Is It Against the Law to Tow a Trailer With a Person Onboard?
Towing a House Trailer or Boat Trailer, Among Others, With a Person Inside Is Contrary to Section 188 of the Highway Traffic Act and Is Subject to Penalties Including a Fine Ranging From $60 to $1,000 Plus Victim Surcharge and Court Cost As Well As Possible Consequences to Insurance Rates.
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A Helpful Guide For How to Determine the Applicable Penalties For Towing a House or Boat Trailer With a Person Aboard
Whereas towing a house trailer or a boat trailer, among others, with a person onboard poses a risk of serious injury or death if an accident were to occur, doing so is unlawful; and thus, a driver must ensure that all persons traveling are within the vehicle that is towing the trailer rather than within the trailer that is being towed.
The law forbidding a driver from towing a house trailer or boat trailer with a person onboard is found at section 188 of the Highway Traffic Act, R.S.O. 1990, c. H.8 and the applicable penalty upon conviction for a violation is found at section 214(1) of the Highway Traffic Act as section 188 is silent about, meaning failing to state, the penalty details. Specifically, section 188 and section 214(1) of the Highway Traffic Act state:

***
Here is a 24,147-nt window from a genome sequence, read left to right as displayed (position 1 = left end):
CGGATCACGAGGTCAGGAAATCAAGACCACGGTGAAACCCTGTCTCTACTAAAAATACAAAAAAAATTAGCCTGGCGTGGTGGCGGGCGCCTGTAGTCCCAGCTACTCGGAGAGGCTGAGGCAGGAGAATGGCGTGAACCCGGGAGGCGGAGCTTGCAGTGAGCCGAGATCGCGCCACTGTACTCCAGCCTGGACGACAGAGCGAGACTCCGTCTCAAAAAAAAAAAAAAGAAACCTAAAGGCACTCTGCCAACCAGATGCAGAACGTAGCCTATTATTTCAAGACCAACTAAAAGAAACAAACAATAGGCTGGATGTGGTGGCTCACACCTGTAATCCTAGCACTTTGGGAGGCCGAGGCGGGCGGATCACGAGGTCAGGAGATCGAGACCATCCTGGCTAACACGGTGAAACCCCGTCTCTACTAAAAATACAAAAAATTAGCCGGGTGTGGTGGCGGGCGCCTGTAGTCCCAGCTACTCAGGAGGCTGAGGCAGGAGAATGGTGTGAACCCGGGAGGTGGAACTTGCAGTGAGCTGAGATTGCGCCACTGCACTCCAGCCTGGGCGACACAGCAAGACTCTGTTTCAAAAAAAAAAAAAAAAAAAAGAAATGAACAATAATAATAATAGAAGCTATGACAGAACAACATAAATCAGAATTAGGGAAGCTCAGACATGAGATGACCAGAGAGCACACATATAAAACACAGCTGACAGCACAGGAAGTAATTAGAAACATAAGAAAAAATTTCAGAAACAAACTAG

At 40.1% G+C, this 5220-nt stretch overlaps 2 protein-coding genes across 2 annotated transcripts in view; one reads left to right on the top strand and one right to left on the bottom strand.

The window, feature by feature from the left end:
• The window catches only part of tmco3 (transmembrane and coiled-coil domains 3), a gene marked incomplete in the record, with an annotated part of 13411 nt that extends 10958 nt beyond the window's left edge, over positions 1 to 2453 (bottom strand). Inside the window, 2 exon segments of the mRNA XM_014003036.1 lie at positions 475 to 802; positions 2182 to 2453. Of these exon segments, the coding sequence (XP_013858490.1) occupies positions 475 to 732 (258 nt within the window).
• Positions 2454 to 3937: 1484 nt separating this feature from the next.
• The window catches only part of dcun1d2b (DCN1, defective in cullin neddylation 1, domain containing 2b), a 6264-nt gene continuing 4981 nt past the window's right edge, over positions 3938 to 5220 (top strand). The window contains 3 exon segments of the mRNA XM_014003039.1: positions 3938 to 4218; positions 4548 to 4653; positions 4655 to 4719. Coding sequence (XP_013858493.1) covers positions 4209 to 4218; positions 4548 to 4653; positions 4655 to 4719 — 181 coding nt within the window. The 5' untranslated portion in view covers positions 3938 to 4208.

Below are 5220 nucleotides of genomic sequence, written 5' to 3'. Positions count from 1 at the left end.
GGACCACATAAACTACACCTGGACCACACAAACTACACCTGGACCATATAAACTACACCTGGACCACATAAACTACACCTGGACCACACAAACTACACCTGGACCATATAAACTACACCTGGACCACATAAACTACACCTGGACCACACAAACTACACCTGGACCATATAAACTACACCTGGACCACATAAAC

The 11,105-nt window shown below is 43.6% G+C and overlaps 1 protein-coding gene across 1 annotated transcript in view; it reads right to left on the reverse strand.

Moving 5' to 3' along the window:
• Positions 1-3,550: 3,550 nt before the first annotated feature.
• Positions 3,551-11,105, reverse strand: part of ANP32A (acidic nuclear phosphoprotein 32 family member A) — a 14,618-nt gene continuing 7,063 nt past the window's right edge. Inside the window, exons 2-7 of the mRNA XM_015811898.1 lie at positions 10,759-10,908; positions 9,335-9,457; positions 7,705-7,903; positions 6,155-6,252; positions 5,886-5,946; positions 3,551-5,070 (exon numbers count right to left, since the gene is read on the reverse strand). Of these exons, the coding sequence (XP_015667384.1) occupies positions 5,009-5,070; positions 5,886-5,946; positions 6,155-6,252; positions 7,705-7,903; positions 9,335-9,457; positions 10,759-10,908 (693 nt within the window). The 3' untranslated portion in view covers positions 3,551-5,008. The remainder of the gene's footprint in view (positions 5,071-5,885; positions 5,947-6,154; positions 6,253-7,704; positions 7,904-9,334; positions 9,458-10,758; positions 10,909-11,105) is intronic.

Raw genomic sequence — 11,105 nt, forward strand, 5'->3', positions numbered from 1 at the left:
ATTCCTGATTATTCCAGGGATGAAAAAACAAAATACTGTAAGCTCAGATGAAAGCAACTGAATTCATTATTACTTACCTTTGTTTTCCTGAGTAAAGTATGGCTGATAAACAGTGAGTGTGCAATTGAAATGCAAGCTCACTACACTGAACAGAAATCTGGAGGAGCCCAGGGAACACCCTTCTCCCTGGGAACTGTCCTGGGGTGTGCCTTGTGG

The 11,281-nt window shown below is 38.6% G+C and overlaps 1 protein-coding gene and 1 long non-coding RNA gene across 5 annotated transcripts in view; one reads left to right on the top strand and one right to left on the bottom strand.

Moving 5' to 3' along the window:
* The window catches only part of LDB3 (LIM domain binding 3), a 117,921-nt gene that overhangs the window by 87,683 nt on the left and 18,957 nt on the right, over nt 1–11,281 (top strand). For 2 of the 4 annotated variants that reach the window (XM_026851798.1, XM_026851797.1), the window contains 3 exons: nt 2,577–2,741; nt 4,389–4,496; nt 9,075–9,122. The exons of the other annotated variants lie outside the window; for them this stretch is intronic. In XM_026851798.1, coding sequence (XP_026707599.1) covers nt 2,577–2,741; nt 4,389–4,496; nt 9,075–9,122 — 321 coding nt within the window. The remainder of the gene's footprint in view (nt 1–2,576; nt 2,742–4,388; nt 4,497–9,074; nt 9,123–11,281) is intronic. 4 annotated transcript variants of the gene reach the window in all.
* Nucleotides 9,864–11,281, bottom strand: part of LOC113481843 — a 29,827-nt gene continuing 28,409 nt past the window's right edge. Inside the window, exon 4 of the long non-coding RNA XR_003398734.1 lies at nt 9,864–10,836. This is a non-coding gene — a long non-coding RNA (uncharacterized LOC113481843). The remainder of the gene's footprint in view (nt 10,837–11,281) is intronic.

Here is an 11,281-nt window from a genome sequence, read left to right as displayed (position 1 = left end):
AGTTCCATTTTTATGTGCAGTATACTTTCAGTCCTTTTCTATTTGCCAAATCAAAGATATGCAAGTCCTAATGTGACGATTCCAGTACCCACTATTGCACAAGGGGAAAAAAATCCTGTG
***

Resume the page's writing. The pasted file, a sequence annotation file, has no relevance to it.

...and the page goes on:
Riding in house or boat trailers prohibited
188 No driver of a motor vehicle to which a house trailer or boat trailer is attached shall operate the motor vehicle on a highway if the trailer is occupied by any person.
214 (1) Every person who contravenes this Act or any regulation is guilty of an offence and on conviction, where a penalty for the contravention is not otherwise provided for herein, is liable to a fine of not less than $60 and not more than $1,000.
As is described via the relevant sections referenced above, the general penalty mandated per section 214(1) of the Highway Traffic Act prescribes a fine that ranges from sixty ($60) dollars to one thousand ($1,000) dollars upon conviction for the towing of a house trailer or of a boat trailer with a person inside. Additionally, also upon conviction, the statutory victim surcharge as well as court cost will apply. Furthermore, a conviction may result in insurance rate increases.
Driving with a person onboard a house trailer or boat trailer, among other trailers, presents a great risk of serious harm to that person in the event of an accident. Accordingly, the law forbids doing so and imposes a fine of up to one thousand ($1,000) dollars upon a finding of guilty when a driver is charged for doing so.